A high school valedictorian who gets baked with the local stoner finds himself the subject of a drug test. The situation causes him to concoct an ambitious plan to get his entire graduating class to face the same fate, and fail.
A man awakens in a mangled car-wreck at the bottom of a steep cliff. Injured and trapped inside, with no memory of how he got there or who he is, he must rely on his most primal instincts to survive. But as he attempts to free himself from the carnage and escape an impossible situation, a darker side is revealed. Even if he manages to survive, the man may have to face the horrible consequences of an earlier, forgotten life. Written by
During a Q&A at the Abu Dhabi Film Festival, the screenwriter (Dodd) revealed that he started writing the script as a "free-writing" experiment with no plan, no outline, and no idea of what was going to happen. On page one, when he realized that he didn't even know the identity of the main character, he put that idea into the script, too. The writer also said that the story, for him, was a metaphor for trying to get a movie made. "I would not, could not, give up," he said. See more »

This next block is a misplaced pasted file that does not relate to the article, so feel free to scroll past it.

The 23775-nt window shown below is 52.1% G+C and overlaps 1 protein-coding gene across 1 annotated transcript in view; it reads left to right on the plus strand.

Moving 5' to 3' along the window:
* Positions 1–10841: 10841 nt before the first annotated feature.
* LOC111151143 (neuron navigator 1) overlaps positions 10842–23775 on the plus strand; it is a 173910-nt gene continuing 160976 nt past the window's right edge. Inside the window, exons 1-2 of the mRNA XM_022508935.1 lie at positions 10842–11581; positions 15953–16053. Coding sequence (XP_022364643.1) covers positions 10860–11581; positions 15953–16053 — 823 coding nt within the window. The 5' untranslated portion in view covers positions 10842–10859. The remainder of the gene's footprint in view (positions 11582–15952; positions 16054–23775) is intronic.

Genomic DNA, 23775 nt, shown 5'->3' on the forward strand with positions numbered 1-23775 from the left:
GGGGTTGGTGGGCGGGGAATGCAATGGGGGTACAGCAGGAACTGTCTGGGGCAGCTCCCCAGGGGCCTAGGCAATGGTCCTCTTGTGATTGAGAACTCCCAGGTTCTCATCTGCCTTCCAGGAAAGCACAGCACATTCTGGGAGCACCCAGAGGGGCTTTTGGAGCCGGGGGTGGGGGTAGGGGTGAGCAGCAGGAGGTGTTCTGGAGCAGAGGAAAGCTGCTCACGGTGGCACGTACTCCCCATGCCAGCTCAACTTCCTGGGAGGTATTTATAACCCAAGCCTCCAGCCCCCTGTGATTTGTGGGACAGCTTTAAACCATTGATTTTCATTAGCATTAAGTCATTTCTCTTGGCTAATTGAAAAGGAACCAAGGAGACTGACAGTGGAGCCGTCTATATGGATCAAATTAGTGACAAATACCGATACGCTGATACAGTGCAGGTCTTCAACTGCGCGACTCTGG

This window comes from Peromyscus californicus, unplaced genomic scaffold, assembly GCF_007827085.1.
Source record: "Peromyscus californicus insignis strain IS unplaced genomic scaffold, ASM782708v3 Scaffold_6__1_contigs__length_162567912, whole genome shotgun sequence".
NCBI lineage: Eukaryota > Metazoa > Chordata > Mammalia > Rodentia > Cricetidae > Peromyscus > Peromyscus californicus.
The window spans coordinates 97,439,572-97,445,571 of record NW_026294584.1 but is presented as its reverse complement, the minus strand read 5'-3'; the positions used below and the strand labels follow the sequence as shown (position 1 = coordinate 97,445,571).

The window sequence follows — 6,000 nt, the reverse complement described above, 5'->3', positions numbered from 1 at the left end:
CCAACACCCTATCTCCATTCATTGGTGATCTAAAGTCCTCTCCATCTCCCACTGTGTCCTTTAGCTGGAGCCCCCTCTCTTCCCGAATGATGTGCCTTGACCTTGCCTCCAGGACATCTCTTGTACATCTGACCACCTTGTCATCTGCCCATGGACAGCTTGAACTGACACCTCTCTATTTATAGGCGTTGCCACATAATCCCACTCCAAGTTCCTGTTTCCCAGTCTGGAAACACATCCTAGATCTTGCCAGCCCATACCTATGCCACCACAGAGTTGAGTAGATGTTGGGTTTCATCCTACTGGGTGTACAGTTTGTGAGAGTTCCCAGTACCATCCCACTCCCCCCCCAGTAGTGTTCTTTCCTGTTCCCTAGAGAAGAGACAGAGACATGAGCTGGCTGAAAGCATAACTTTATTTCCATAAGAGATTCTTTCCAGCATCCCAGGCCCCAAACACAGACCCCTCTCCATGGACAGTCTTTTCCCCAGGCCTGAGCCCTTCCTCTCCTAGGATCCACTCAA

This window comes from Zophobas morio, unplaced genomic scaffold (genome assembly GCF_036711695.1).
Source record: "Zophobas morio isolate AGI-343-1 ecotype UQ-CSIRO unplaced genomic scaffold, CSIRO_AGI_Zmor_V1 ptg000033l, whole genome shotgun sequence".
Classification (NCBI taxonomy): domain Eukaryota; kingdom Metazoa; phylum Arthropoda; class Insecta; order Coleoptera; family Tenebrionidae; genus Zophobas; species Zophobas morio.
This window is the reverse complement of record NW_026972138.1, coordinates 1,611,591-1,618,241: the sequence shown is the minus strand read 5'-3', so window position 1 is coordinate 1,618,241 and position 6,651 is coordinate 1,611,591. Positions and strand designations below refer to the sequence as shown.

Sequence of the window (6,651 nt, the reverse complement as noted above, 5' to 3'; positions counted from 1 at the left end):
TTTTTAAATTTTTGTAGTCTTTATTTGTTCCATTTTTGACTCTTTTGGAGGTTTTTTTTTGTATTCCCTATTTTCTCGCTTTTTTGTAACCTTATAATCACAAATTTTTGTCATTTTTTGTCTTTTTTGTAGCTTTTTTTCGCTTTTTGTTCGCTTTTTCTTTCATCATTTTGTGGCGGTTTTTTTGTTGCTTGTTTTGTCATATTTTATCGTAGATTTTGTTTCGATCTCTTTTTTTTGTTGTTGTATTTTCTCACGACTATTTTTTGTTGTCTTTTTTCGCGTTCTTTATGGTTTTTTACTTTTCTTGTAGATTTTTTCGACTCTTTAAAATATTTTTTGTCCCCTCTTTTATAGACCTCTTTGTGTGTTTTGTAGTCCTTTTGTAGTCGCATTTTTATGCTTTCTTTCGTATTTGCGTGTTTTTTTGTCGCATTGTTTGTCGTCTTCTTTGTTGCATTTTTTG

When he sees his girlfriend on the driver's seat, a crew member is reflected in car paint. You can see how an guy with cap possibly shooting, or just watching the scene. Right after this scene he actually eats the ants from the dashboard. See more »
This is going to be a very short review because, frankly, there isn't much to say about Wrecked. The first 20 to 30 minutes of the film consists of Adrien Brody trapped in a wrecked car deep in the forest For the remaining 65 minutes, we get to see Brody crawling around the forest / wilderness. Throw in a hallucination here and a mountain lion there, and that's the whole film. Not too entertaining, even with the few appearances of the mountain lion and that says a lot about the approach director Michael Greenspan took with the film.
Despite Adrien being a great actor and doing his absolute best with the script, the film never really delivers on the suspense or the thrills. It's a one-man show that goes absolutely nowhere, and that's not Brody's fault. Greenspan never picks up the pace of the film; he uses flashbacks and hallucinations ineffectively; and tries to build suspense around a story-line that just doesn't have any.
If you want to see a great survival film with few characters that gets it right, watch Frozen, 127 Hours with James Franco, or the classic Cast Away with Tom Hanks.
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